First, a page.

Archie Shepp: The Way Ahead (1968) Impulse/ EMI


Selection 1: Damn If I Know (The Stroller) – (Walter Davis Jr)

,  ,  ,

The blues gets an unmistakable Shepp makeover, mixing bursts of free solo improvisation with the aggression of a screaming banshee, within a traditional harmonic twelve bar foundation. It’s The Blues alright, but not as we know it. Great! (Hold on, John Mayall has just phoned in unwell) There are around a dozen ticks on the front end but they pretty soon stop, so bear with it.

Selection 2: Sophisticated Lady (Ellington – Parrish)

.  .  .

Another nightmare in Shepp’s inimitable Ellington on Elm Street interpretations, echoes of his affectionate dismemberment of In a Sentimental Mood on Impulse A-97 On This Night (1966)

Artists

Jimmy Owens (trumpet) Grachan Moncur III (trombone) Archie Shepp (tenor saxophone) Walter Davis Jr. (piano) Ron Carter (bass) Roy Haynes or Beaver Harris (drums), recorded at RCA Studios, NYC or National Recording Studios, NYC, January 29, 1968, engineer Bob Simpson.

Unusually classy line up, with many greats of the golden years

Music

It has taken a long time to get Shepp, and by jove I think its close. Musical mayhem with Ben Webster reincarnated as Freddy Kreuger, as two personalities wrestle for control of the saxophone. Lyricism meets avant-garde head on, an irresistible combination which is more enticing than just relentless free-blowing  or romantic boudoir sax – though both have their time and place.

This has the same attractive quality to be found in a number of Andrew Hill albums, where adventurous exploration of the keyboard takes place in seemingly more conventional harmonic structure – one foot firmly on the ground, the other foot firmly in mid-air, and the tension between the two maintains a sense of ” precarious balance” which avoids both stasis and falling over. However I am well aware friends of the Free Jazz Persuasion would consider this as being a wuss. They insist on music with no safety net. Their heart belongs to Dada. Personally I am content with another small step towards greater freedom, without the oxymoron of having to be totally free.

Cover: another great design credited to Robert and Barbara Flynn, who designed almost all the Impulse covers. It’s very Mandala-lite:  typical late Sixties, Buddhist and Hindu reference which communicates spirituality without any specific brand of religion or religious commitment required. Having read a few Zen books during the Sixties and Seventies – my contribution to helping out the California self-help industry – I have to say I admire any belief system which has as its goal enlightenment, rather than submission.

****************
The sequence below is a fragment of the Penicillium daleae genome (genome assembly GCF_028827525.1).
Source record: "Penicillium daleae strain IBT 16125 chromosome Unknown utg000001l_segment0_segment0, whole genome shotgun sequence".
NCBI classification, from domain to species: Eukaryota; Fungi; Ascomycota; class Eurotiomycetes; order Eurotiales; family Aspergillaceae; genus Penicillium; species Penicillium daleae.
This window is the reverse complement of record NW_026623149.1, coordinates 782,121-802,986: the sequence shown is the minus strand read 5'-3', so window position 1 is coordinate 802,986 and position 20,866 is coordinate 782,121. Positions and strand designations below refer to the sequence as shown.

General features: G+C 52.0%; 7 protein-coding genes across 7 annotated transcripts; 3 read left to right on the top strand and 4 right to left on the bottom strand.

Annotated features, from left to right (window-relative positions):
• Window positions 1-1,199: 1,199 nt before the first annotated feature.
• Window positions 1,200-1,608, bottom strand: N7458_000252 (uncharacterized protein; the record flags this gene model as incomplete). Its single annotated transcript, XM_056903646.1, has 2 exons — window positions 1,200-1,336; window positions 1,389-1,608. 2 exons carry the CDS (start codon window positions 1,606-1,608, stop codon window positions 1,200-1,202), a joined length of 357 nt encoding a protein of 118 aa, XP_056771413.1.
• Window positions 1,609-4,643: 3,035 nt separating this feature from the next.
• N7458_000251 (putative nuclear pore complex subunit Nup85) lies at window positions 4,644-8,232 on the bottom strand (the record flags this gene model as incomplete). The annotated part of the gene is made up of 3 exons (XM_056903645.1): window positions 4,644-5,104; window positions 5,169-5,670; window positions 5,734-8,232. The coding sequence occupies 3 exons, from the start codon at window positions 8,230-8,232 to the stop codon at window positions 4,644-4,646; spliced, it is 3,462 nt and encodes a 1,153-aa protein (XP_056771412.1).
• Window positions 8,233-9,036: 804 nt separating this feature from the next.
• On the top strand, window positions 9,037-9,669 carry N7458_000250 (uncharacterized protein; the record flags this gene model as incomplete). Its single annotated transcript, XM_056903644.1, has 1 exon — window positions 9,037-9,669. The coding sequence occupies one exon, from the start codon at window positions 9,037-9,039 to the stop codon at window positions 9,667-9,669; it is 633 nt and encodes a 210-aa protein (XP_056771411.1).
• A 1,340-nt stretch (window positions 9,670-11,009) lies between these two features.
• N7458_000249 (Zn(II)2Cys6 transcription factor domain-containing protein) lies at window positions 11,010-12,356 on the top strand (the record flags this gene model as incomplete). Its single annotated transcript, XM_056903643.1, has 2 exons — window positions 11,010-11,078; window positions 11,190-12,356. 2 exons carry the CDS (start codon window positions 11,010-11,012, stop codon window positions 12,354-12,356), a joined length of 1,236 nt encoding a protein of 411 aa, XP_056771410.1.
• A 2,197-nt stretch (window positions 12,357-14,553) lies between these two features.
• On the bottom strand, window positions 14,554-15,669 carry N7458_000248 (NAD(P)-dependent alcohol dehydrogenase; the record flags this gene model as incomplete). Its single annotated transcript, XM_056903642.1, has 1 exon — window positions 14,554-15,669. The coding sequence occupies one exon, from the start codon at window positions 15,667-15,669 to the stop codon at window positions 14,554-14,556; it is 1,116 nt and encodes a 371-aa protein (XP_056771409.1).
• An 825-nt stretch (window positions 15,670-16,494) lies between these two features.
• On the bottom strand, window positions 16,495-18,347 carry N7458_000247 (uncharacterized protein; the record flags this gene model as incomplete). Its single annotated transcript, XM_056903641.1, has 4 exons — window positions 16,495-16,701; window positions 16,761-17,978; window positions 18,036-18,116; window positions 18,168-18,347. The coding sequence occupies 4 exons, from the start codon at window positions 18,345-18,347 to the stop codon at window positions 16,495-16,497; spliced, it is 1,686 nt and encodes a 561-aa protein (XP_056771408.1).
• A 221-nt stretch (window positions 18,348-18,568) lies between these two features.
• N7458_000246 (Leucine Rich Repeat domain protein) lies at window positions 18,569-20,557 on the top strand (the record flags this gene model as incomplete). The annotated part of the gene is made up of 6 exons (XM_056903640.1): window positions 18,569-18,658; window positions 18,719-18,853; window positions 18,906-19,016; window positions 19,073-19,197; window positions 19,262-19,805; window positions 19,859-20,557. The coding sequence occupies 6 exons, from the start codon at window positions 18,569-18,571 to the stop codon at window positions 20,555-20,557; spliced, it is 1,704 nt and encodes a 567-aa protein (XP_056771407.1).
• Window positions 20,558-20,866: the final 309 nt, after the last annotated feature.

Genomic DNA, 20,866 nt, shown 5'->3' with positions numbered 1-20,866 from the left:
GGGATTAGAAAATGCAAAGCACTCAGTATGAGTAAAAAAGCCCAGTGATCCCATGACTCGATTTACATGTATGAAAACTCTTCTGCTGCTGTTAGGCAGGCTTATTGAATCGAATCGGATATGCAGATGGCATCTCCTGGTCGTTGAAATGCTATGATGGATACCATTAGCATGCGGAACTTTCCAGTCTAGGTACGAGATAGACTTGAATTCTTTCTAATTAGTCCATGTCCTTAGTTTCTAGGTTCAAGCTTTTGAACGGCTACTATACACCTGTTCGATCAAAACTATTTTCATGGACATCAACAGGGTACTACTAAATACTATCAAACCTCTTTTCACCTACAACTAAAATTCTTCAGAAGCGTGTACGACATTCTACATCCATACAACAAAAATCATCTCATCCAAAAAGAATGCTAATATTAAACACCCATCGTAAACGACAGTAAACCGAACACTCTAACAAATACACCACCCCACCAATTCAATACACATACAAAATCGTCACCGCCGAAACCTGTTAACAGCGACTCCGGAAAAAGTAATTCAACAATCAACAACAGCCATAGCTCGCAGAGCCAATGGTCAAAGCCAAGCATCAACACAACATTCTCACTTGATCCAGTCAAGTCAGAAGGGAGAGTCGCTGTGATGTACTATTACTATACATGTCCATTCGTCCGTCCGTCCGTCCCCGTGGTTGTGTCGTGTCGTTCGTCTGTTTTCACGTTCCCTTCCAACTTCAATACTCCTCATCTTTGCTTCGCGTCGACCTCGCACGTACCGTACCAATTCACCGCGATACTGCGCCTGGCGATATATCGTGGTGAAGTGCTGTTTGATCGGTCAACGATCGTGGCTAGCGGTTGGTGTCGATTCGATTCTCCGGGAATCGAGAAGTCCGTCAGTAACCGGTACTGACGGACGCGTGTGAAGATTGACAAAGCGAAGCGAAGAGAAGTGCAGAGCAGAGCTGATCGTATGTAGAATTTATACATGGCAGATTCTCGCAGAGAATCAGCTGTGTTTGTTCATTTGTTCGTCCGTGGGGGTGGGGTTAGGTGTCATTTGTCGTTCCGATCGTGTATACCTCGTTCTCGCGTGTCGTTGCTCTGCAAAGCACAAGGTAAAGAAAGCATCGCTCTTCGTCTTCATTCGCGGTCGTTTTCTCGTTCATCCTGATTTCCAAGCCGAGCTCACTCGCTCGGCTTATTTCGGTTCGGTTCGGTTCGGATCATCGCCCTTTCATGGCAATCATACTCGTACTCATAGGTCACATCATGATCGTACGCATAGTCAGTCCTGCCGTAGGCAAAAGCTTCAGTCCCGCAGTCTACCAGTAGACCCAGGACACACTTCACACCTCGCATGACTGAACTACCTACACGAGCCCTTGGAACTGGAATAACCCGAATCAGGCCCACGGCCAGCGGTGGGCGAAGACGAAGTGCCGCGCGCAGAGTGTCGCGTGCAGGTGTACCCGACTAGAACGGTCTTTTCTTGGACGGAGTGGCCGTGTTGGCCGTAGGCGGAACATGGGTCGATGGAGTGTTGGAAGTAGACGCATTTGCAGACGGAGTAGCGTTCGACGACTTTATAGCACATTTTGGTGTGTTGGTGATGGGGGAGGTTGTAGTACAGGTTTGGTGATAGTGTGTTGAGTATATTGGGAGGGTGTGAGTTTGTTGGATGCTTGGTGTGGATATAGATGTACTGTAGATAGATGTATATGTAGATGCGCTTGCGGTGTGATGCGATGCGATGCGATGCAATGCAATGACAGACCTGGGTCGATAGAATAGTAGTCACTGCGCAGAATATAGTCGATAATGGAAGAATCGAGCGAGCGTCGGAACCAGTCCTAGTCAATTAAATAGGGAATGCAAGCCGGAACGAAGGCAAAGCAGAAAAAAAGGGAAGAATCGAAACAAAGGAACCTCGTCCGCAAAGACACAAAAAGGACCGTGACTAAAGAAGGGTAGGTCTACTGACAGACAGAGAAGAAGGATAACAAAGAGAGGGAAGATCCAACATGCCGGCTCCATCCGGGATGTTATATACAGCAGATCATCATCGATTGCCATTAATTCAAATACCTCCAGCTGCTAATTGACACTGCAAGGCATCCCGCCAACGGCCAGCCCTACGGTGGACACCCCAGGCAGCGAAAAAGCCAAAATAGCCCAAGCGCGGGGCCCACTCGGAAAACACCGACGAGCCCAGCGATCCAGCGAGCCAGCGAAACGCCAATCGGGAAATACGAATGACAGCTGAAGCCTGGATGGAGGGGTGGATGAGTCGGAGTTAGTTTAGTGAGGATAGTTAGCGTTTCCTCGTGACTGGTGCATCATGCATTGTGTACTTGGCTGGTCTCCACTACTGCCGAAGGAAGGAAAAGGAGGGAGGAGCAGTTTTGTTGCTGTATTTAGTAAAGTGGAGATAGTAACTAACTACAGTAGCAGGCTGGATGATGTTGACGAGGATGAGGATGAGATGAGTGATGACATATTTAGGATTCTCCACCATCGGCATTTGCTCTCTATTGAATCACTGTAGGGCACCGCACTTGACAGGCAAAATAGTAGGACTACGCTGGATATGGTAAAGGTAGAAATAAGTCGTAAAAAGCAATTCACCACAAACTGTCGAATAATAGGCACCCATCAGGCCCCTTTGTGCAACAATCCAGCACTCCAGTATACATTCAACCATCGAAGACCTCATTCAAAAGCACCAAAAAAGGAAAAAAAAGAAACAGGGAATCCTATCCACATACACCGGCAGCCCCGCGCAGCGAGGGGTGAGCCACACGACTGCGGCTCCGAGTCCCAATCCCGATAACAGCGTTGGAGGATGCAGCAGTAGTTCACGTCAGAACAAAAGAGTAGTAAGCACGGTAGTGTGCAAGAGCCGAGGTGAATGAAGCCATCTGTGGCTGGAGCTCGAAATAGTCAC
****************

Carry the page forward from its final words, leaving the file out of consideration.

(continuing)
As a lesson in how to do it right, the US Impulse gatefold looks like this. Wow. Drool.

US-gatefold-

Vinyl: UK Impulse MIPL 516  EMI UK first release of US ABC Impulse AS-9170

This UK pressing by EMI is credited to be a mono pressing (also released in stereo SIPL 516), which is unusual as ABC Impulse US release AS-9170 appears to be stereo only with no mono edition in the US. So for  lovers of mono, its Brit or Bust. No RVG, but then the US edition isn’t either, so it’s a level playing field. Do we have the last laugh?

 

“M Cook”, stay behind after class, take a thousand lines “I shall not write on record labels”.   If you lend your records to friends and fear you won’t get them back, you are moving in the wrong circles. Better instead to get yourself some new friends.

And as a final lesson to the Brits on how to finish a cover – the US Impulse which I don’t got.

rear gatefold Shepp The Way Ahead

That is nice.

Collectors Corner

Source: North London record store (that narrows it down to only two or three). Expensive visit as I hadn’t been for a couple of weeks, and so was compelled to buy several records in one go. Five actually. Not that I felt guilty, as I haven’t succeeded in even one Ebay bid in two weeks. Out there are collectors placing XXL bids, as on most auctions I was second-placed price setter. Realistically, it saved me a small fortune.

ljc-Santa-smokeA reminder that the time to avoid Ebay is rapidly approaching. – the hiatus between Christmas and New Year. That’s the time when, family duties done, jazz collectors the world over retreat to the man-cave  to escape TV repeats and Christmas specials,  and thoughts turn to New Year  treats on Ebay. I’ll be one of them, but some will also have pockets jingling with their annual pay bonus.

You forget that in a world of three or is it now four trillion people, just a few hundred jazz vinyl aficionados – in fact it only takes one to make or break your day. So let’s hear it for the plucky remaining record shops, and the guys who work in them, without whom life would be a duller place. I’ll let MC Kool-Kat have the last word: